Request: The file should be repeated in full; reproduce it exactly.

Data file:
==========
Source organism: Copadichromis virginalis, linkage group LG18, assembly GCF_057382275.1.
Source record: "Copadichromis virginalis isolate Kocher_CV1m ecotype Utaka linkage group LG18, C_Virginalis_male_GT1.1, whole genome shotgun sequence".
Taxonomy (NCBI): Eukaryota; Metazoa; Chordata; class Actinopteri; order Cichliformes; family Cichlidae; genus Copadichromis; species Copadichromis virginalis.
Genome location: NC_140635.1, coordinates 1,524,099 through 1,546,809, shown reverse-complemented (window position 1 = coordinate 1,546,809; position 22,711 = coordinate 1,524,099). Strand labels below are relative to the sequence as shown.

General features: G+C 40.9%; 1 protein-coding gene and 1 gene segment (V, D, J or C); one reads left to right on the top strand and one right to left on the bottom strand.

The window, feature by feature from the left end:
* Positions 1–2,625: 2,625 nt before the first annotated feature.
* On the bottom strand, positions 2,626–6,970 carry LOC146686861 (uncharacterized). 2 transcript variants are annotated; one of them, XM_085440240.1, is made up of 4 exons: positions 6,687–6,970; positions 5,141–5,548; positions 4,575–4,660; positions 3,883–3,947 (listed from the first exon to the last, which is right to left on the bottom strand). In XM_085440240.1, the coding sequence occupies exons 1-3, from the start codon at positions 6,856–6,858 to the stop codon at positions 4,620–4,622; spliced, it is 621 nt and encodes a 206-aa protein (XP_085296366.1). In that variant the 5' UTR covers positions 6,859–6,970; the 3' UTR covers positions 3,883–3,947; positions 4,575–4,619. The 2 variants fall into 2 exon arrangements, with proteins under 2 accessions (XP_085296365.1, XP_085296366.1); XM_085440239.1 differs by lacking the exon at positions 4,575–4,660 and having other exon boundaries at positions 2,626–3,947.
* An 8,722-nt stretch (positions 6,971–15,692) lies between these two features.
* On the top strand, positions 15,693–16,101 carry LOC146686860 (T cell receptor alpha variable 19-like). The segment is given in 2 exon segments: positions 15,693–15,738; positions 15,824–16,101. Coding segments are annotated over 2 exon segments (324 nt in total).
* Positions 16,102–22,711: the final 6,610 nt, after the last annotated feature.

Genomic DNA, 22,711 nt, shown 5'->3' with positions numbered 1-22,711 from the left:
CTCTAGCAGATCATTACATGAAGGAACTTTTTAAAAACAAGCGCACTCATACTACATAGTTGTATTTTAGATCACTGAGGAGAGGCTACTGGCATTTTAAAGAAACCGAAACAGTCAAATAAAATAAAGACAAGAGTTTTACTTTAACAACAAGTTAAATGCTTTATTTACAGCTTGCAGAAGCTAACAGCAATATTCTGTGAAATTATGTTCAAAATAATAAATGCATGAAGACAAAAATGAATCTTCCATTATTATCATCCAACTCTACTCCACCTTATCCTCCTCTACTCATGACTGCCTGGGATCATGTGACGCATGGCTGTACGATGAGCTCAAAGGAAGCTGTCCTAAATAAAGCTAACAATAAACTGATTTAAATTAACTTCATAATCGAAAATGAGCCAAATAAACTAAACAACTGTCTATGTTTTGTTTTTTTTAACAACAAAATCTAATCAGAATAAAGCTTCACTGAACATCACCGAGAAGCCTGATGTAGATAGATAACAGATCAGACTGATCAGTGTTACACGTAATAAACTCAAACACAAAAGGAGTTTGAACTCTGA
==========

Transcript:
Source organism: Copadichromis virginalis, linkage group LG18, assembly GCF_057382275.1.
Source record: "Copadichromis virginalis isolate Kocher_CV1m ecotype Utaka linkage group LG18, C_Virginalis_male_GT1.1, whole genome shotgun sequence".
Taxonomy (NCBI): Eukaryota; Metazoa; Chordata; class Actinopteri; order Cichliformes; family Cichlidae; genus Copadichromis; species Copadichromis virginalis.
Genome location: NC_140635.1, coordinates 1,524,099 through 1,546,809, shown reverse-complemented (window position 1 = coordinate 1,546,809; position 22,711 = coordinate 1,524,099). Strand labels below are relative to the sequence as shown.

General features: G+C 40.9%; 1 protein-coding gene and 1 gene segment (V, D, J or C); one reads left to right on the top strand and one right to left on the bottom strand.

The window, feature by feature from the left end:
* Positions 1–2,625: 2,625 nt before the first annotated feature.
* On the bottom strand, positions 2,626–6,970 carry LOC146686861 (uncharacterized). 2 transcript variants are annotated; one of them, XM_085440240.1, is made up of 4 exons: positions 6,687–6,970; positions 5,141–5,548; positions 4,575–4,660; positions 3,883–3,947 (listed from the first exon to the last, which is right to left on the bottom strand). In XM_085440240.1, the coding sequence occupies exons 1-3, from the start codon at positions 6,856–6,858 to the stop codon at positions 4,620–4,622; spliced, it is 621 nt and encodes a 206-aa protein (XP_085296366.1). In that variant the 5' UTR covers positions 6,859–6,970; the 3' UTR covers positions 3,883–3,947; positions 4,575–4,619. The 2 variants fall into 2 exon arrangements, with proteins under 2 accessions (XP_085296365.1, XP_085296366.1); XM_085440239.1 differs by lacking the exon at positions 4,575–4,660 and having other exon boundaries at positions 2,626–3,947.
* An 8,722-nt stretch (positions 6,971–15,692) lies between these two features.
* On the top strand, positions 15,693–16,101 carry LOC146686860 (T cell receptor alpha variable 19-like). The segment is given in 2 exon segments: positions 15,693–15,738; positions 15,824–16,101. Coding segments are annotated over 2 exon segments (324 nt in total).
* Positions 16,102–22,711: the final 6,610 nt, after the last annotated feature.

Genomic DNA, 22,711 nt, shown 5'->3' with positions numbered 1-22,711 from the left:
CTCTAGCAGATCATTACATGAAGGAACTTTTTAAAAACAAGCGCACTCATACTACATAGTTGTATTTTAGATCACTGAGGAGAGGCTACTGGCATTTTAAAGAAACCGAAACAGTCAAATAAAATAAAGACAAGAGTTTTACTTTAACAACAAGTTAAATGCTTTATTTACAGCTTGCAGAAGCTAACAGCAATATTCTGTGAAATTATGTTCAAAATAATAAATGCATGAAGACAAAAATGAATCTTCCATTATTATCATCCAACTCTACTCCACCTTATCCTCCTCTACTCATGACTGCCTGGGATCATGTGACGCATGGCTGTACGATGAGCTCAAAGGAAGCTGTCCTAAATAAAGCTAACAATAAACTGATTTAAATTAACTTCATAATCGAAAATGAGCCAAATAAACTAAACAACTGTCTATGTTTTGTTTTTTTTAACAACAAAATCTAATCAGAATAAAGCTTCACTGAACATCACCGAGAAGCCTGATGTAGATAGATAACAGATCAGACTGATCAGTGTTACACGTAATAAACTCAAACACAAAAGGAGTTTGAACTCTGA